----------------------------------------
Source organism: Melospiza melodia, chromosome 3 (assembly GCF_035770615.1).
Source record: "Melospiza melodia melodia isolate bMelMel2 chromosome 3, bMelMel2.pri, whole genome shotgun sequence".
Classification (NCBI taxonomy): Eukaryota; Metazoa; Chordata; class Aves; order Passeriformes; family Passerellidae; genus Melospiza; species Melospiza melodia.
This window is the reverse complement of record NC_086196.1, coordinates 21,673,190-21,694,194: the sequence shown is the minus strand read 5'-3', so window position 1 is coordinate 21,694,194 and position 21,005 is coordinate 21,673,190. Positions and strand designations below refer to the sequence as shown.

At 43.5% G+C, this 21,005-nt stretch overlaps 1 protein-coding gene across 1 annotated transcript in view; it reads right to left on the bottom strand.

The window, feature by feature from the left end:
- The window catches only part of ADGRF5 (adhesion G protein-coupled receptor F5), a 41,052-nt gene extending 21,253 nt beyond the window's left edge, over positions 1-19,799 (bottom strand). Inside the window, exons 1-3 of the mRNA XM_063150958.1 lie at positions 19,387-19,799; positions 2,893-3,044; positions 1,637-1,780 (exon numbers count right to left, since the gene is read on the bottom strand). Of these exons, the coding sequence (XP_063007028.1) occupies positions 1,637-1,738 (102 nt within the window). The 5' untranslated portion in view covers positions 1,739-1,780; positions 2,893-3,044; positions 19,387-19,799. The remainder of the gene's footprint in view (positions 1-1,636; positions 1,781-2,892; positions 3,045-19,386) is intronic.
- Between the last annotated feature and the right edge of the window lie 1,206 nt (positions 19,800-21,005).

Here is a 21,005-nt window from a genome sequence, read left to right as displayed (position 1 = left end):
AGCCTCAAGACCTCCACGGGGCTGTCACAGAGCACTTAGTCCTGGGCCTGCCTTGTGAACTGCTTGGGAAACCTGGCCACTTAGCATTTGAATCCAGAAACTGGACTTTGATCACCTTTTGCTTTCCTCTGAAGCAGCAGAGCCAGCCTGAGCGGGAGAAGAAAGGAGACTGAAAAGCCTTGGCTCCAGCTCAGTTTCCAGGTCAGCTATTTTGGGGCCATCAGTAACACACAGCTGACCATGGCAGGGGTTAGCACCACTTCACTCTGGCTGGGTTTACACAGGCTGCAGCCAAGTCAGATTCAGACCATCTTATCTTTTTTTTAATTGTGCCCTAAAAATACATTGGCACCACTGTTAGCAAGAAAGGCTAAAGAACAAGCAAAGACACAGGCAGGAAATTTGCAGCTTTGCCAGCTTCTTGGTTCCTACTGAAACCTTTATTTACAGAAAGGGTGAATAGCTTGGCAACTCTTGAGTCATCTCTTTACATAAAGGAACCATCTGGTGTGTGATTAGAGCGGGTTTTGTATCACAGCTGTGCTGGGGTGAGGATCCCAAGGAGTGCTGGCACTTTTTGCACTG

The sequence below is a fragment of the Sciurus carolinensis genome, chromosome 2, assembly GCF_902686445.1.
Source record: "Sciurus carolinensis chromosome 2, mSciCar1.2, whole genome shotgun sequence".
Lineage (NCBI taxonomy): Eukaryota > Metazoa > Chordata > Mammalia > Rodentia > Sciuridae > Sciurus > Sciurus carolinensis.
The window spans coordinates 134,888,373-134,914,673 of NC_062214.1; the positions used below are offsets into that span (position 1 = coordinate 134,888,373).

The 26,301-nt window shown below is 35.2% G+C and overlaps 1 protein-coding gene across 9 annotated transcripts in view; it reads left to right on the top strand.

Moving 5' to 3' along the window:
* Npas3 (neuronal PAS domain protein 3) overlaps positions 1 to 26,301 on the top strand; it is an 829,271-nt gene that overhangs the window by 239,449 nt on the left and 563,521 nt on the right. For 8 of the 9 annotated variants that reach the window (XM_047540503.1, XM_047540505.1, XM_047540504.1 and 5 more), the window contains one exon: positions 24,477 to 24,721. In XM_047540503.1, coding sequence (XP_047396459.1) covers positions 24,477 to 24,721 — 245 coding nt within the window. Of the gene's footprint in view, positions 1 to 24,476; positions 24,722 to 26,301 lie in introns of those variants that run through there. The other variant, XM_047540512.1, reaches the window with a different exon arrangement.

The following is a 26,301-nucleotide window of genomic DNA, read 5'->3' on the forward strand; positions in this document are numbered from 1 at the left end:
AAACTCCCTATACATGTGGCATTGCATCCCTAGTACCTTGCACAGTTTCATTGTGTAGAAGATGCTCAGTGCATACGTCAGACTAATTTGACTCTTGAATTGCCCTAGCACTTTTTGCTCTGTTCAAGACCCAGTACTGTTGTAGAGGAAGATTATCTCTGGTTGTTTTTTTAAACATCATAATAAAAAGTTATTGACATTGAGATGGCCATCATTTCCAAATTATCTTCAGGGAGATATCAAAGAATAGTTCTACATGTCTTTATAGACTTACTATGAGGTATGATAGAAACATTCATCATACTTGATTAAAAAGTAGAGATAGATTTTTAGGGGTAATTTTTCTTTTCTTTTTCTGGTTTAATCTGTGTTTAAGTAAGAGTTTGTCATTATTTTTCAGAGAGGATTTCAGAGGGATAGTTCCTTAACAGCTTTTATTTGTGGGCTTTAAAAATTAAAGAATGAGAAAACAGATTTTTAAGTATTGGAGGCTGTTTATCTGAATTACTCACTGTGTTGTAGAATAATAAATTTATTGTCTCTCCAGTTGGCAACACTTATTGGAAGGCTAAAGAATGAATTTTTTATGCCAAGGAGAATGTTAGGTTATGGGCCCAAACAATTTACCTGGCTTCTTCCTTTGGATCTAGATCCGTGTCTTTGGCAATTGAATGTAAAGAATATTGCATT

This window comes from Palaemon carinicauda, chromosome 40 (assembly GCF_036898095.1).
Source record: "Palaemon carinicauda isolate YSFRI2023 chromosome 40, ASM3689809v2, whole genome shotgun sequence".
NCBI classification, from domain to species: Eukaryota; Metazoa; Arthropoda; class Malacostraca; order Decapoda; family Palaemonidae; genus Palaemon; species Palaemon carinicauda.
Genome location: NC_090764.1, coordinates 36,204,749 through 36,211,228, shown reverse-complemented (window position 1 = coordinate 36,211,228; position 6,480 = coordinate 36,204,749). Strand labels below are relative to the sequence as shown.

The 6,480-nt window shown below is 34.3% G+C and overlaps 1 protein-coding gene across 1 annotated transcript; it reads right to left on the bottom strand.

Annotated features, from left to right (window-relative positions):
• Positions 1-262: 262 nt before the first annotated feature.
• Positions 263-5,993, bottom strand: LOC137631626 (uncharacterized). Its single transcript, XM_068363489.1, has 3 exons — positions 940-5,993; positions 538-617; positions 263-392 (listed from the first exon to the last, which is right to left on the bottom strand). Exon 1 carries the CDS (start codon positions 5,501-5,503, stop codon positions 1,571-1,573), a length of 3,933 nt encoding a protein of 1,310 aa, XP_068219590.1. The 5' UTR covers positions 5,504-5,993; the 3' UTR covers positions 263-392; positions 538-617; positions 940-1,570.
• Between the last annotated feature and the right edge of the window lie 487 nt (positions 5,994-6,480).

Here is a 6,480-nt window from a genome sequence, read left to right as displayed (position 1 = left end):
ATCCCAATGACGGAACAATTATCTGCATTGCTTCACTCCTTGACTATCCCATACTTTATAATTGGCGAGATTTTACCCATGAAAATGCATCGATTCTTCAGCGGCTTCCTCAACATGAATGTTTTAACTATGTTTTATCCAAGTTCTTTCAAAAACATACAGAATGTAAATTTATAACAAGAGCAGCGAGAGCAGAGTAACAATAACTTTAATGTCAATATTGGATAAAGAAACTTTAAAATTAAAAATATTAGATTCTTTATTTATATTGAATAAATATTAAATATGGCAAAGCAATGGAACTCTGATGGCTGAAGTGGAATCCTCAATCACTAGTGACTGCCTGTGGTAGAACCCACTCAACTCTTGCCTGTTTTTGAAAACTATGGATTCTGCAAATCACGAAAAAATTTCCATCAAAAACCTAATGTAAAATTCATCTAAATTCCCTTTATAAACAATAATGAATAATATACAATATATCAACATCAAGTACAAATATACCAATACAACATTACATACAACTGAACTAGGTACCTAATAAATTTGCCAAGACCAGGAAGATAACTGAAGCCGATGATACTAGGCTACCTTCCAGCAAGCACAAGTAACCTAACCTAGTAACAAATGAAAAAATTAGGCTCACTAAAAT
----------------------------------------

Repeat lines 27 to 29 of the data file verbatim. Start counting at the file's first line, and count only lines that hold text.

• Positions 263-5,993, bottom strand: LOC137631626 (uncharacterized). Its single transcript, XM_068363489.1, has 3 exons — positions 940-5,993; positions 538-617; positions 263-392 (listed from the first exon to the last, which is right to left on the bottom strand). Exon 1 carries the CDS (start codon positions 5,501-5,503, stop codon positions 1,571-1,573), a length of 3,933 nt encoding a protein of 1,310 aa, XP_068219590.1. The 5' UTR covers positions 5,504-5,993; the 3' UTR covers positions 263-392; positions 538-617; positions 940-1,570.
• Between the last annotated feature and the right edge of the window lie 487 nt (positions 5,994-6,480).

Here is a 6,480-nt window from a genome sequence, read left to right as displayed (position 1 = left end):